Monday, May 26, 2014

From Genesis to Now: the Tower of Babel

Dear Christa—

I guess sometimes people can just talk too much. I suppose sometimes we just need to know when to stop.
The second year I taught (nearly 30 years ago), I had vocal nodes. What was crazy about it was that I was teaching a small kindergarten class of 6 exceptionally well behaved and precious little kids. But, the sweet little class was in a rather large room of the church, and the speech therapist decided I was speaking to the room and not the class. (And the fact that I had the “Oh, Holy Night” solo in the Christmas cantata, which was way too high for me surely exacerbated the situation.) She also uncovered an anger issue, but we’ll just let that one go for now.
Now the whole world had one language and a common speech. As men moved eastward, they found a plain in Shinar and settled there…Then they said, “Come, let us build ourselves a city with a tower that reaches to the heavens, so that we may make a name for ourselves and not be scattered over the face of the whole earth.” Gen. 7
Seeing the therapist was humiliating for me. Having minored in voice, I felt indignant this had happened. I wanted to do everything that I wanted to do.
Yet, the day before the first performance of the cantata, I awoke totally silent. I had no voice at all.
The result, though, was longer lasting than sessions with a speech therapist I didn’t care for, who in reality was probably quite nice: voice rest for weeks, except during the afternoons that I taught—no singing for six months and a voice that has always been weak all these many long years. So I learned to be quiet. And I learned that I am rather prideful.
So, the descendants of those who were saved in the ark became prideful. They intended to build their city and a tower to the sky. They chose themselves. They wanted to do everything they wanted to do, whether it was good or not.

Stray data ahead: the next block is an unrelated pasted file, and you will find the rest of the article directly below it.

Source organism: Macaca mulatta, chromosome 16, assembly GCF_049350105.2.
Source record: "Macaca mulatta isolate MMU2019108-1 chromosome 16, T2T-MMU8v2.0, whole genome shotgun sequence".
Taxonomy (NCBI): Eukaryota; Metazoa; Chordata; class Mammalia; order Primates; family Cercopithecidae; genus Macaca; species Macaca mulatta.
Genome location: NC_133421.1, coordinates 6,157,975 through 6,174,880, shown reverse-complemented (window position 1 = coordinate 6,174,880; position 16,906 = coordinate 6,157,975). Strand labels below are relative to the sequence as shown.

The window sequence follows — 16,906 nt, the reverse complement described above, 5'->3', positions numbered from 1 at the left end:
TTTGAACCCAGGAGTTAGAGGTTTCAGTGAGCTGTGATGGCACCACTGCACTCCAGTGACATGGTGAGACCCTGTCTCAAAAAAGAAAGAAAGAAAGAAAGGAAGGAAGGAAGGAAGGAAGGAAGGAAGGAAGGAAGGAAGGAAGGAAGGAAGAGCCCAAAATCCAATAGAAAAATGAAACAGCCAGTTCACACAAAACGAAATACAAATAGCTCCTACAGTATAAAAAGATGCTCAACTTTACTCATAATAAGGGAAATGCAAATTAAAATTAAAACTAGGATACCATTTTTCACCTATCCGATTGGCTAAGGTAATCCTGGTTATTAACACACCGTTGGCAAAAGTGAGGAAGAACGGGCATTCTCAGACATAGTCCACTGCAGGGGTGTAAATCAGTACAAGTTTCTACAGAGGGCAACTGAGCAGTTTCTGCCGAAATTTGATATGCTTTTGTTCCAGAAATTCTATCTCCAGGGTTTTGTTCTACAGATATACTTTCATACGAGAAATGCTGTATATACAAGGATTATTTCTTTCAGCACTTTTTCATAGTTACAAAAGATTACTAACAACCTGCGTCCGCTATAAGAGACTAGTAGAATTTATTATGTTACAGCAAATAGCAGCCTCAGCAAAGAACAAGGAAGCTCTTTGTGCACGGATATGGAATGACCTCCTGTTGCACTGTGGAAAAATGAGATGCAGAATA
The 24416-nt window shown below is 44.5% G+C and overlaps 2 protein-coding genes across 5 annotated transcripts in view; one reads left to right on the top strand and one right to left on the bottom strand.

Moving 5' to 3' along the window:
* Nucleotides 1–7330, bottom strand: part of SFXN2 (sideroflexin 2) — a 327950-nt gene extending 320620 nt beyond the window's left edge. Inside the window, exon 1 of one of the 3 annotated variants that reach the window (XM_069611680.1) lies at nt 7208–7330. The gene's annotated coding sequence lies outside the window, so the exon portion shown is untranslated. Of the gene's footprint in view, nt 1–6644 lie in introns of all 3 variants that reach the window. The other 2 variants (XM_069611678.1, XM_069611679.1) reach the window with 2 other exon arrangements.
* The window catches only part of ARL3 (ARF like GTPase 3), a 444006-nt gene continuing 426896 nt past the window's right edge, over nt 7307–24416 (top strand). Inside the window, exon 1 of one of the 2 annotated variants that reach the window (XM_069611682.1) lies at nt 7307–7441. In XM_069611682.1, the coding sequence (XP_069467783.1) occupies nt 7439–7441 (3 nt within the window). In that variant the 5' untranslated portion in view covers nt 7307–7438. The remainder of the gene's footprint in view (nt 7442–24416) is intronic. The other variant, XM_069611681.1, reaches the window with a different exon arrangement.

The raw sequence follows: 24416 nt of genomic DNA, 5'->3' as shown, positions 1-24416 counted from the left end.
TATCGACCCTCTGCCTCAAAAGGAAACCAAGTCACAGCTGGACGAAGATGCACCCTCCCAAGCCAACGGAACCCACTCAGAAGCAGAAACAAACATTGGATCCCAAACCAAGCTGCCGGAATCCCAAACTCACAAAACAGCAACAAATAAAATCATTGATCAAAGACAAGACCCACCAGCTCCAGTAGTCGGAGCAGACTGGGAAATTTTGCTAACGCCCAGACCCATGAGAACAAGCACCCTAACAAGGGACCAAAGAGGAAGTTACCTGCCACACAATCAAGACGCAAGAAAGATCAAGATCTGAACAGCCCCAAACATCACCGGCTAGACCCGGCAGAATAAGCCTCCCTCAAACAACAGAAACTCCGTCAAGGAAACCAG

I no longer teach a handful of little children, and a lingering cough has brought back old sensations in the throat that I don’t want to ignore. School was over last week, and now I really can choose to be quiet. I hope that this will be a summer I choose to listen and not babble.
Sometimes we talk too much, and sometimes we just need to stop.

Sunday, May 4, 2014

From Genesis to Now: Leaving the Boat

Dear Christa—
From Genesis to Now: Leaving the Boat
There’s that problem that never ends—the rift that seems to never heal. Sometimes, it seems that winter will drag on forever.
Have you ever felt like you were stuck in a dark boat on the high tide of a raging sea?
Back in our childhood Sunday school days, we learned that it rained for 40 days and 40 nights after God shut Noah, his family, and all the animals into the ark. But, it’s easy to forget just how long they stayed there—long after the rain stopped.
There must have been times the small band of people felt isolated and forgotten.
But, that was not so.
And, as weeks turned to months and months turned to a year, God was at work.
Likely, Teutonic plates were being shifted, high mountains were uplifted and continents drifted apart. Yet, Noah and his kin sat alone in what surely seemed a dark hole.
I wonder as they heard the timbers creak if they ever looked around and wished they’d taken more care in the building process. They were safe, but I doubt they always felt like it. After all, a year is a long time.
Then, one day—Genesis 8:1 tells us—“God remembered Noah.” It wasn’t that He’d forgotten him; it was just that it was finally time for him to quit sitting around. At first he sent out birds and eventually he took off the cover, and finally they all stepped out onto dry ground.
No wonder they made sacrifices first thing. It’s easy to praise God when He lifts us out of the dark. It also doesn’t take us long to forget.
A couple of days ago it snowed, but on this early Saturday morning, I hear the birds chirping outside. They have returned. Winter is ending and summer approaches.
It’s time to get out of dark and walk toward the Light.